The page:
HOLY GORGONZOLA!

I have a major weakness for cheese, one
which led to this rich, creamy parody of
Elizabeth Barrett Browning’s Sonnet 43.

HOW DO I LOVE CHEESE?

How do I love cheese? Let me count the ways
I love it grilled, American on white
Schmeared on an onion bagel, toasted light
In pecan cheeseballs served on holidays

Shingled with fresh fruit on party trays
Swirled in fondue pots by candlelight
I love it hard, aged cheddar with a bite
I love it soft, baked Brie with maple glaze

I love it cheesecaked, lemony and smooth
Blistered on a New York pizza slice
Macaronied into comfort food
Nachoed, patty-melted, batter-fried
If Death disguised himself as crab Rangoon
I’d take the bait and gladly pay the price

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TYGERS AND BOOGERS, OH MY!

I was cleaning out my Word files this week and I found a booger.  Well, not a literal one, but a poem about one I started and never finished.  It was back in the winter when my obsession with a particularly stubborn nasal stowaway apparently crisscrossed with my parody-writing phase.  With my sincerest apologies to William Blake for (again!*) desecrating his masterpiece, Tyger Tyger, I present:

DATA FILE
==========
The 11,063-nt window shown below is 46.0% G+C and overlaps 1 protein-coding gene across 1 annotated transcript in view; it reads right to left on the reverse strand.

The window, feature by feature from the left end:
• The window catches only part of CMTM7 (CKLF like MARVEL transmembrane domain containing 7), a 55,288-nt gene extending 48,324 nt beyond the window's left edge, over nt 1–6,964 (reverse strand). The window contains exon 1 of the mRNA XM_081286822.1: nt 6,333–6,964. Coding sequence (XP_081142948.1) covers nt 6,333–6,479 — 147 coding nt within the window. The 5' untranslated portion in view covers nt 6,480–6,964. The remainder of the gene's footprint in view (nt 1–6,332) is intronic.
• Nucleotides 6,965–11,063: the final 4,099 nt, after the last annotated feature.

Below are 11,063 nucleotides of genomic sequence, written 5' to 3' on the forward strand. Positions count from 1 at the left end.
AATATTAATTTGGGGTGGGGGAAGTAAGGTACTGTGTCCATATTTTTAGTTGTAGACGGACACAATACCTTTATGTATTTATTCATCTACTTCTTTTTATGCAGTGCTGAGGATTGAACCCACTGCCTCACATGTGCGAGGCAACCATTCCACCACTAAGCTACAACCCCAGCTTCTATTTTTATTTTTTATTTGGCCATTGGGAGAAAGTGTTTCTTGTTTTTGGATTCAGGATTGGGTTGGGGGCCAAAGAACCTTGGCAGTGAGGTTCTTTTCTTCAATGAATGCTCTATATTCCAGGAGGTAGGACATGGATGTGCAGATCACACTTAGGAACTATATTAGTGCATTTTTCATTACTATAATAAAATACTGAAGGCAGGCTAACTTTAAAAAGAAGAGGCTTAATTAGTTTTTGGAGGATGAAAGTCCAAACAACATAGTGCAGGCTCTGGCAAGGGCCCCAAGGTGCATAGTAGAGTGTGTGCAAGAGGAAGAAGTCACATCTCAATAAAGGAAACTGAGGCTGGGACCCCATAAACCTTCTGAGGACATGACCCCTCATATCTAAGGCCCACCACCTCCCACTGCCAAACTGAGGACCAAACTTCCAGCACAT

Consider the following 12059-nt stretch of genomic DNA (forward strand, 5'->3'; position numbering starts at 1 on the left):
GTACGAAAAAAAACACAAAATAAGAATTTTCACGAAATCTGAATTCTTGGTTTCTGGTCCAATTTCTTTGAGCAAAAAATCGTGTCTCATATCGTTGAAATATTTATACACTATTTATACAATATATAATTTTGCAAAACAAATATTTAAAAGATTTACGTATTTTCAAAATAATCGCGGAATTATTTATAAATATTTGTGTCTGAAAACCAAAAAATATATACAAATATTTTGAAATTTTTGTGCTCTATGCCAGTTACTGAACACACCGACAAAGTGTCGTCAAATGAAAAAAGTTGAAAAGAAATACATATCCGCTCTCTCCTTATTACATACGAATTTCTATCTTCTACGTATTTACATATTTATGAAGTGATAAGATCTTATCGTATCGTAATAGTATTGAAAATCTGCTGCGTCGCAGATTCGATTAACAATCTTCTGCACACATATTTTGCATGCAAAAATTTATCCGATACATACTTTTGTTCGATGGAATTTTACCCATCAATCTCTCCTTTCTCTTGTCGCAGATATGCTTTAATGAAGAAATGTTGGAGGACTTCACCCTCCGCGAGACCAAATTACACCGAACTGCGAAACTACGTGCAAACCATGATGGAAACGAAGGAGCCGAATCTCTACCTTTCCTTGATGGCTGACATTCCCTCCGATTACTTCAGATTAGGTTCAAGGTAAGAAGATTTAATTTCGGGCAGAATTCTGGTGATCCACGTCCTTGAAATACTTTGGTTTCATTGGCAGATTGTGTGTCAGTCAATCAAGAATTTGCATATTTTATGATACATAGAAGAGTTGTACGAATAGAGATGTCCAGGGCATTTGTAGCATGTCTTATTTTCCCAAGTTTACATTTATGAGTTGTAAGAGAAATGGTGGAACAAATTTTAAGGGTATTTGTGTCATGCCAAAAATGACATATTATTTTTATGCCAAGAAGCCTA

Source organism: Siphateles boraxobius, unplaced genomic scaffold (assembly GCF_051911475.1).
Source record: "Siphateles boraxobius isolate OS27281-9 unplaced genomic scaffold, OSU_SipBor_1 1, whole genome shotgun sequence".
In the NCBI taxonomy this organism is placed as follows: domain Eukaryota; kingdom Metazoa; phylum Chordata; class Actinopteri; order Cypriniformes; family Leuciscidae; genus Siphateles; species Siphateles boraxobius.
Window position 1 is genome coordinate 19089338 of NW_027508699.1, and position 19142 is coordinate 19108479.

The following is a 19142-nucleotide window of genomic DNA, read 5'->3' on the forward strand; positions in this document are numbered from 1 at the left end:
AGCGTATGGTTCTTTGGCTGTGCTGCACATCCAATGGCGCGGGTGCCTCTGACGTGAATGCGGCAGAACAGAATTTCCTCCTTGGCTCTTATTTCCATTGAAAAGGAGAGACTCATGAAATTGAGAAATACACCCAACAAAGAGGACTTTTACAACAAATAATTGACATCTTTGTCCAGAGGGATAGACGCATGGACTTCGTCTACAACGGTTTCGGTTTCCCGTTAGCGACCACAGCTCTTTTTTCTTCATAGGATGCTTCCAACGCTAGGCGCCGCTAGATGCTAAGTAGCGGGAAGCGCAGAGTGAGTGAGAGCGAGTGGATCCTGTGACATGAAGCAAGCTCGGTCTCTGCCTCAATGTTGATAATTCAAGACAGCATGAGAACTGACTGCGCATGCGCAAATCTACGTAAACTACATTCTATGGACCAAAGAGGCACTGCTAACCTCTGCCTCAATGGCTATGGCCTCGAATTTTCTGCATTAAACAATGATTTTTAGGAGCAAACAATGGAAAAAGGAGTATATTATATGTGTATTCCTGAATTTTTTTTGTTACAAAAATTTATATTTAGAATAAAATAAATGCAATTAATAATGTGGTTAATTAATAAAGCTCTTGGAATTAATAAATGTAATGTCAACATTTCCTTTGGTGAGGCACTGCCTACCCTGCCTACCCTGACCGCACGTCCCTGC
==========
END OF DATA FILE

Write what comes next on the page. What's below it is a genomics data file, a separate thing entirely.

BOOGER, BOOGER

Booger, Booger, hanging tight,
whistling in my nose all night
What mere mortal strategy
could challenge thy tenacity?

Beneath what distant septal shelf
dare thee to affix thyself,
clinging like a stalactite
although I blow with all my might?

In what winding turbinate
dost thou manage to evade